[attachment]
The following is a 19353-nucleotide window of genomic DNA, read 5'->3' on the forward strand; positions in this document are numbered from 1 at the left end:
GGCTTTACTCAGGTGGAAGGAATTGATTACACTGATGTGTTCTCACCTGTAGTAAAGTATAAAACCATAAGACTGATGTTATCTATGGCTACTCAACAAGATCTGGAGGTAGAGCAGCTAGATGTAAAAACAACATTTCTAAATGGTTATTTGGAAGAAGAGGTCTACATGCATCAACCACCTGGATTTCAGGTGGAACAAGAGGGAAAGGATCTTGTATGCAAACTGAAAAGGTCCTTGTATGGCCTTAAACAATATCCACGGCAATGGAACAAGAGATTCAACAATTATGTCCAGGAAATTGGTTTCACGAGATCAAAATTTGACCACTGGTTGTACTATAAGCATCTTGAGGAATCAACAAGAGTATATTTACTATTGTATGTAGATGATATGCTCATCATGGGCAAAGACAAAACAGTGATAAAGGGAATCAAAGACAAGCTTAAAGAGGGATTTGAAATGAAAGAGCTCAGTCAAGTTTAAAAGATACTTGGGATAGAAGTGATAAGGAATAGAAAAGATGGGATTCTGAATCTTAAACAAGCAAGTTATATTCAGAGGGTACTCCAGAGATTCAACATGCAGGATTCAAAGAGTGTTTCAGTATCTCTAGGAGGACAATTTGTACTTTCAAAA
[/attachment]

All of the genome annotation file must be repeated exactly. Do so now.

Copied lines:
The following is a 19353-nucleotide window of genomic DNA, read 5'->3' on the forward strand; positions in this document are numbered from 1 at the left end:
GGCTTTACTCAGGTGGAAGGAATTGATTACACTGATGTGTTCTCACCTGTAGTAAAGTATAAAACCATAAGACTGATGTTATCTATGGCTACTCAACAAGATCTGGAGGTAGAGCAGCTAGATGTAAAAACAACATTTCTAAATGGTTATTTGGAAGAAGAGGTCTACATGCATCAACCACCTGGATTTCAGGTGGAACAAGAGGGAAAGGATCTTGTATGCAAACTGAAAAGGTCCTTGTATGGCCTTAAACAATATCCACGGCAATGGAACAAGAGATTCAACAATTATGTCCAGGAAATTGGTTTCACGAGATCAAAATTTGACCACTGGTTGTACTATAAGCATCTTGAGGAATCAACAAGAGTATATTTACTATTGTATGTAGATGATATGCTCATCATGGGCAAAGACAAAACAGTGATAAAGGGAATCAAAGACAAGCTTAAAGAGGGATTTGAAATGAAAGAGCTCAGTCAAGTTTAAAAGATACTTGGGATAGAAGTGATAAGGAATAGAAAAGATGGGATTCTGAATCTTAAACAAGCAAGTTATATTCAGAGGGTACTCCAGAGATTCAACATGCAGGATTCAAAGAGTGTTTCAGTATCTCTAGGAGGACAATTTGTACTTTCAAAA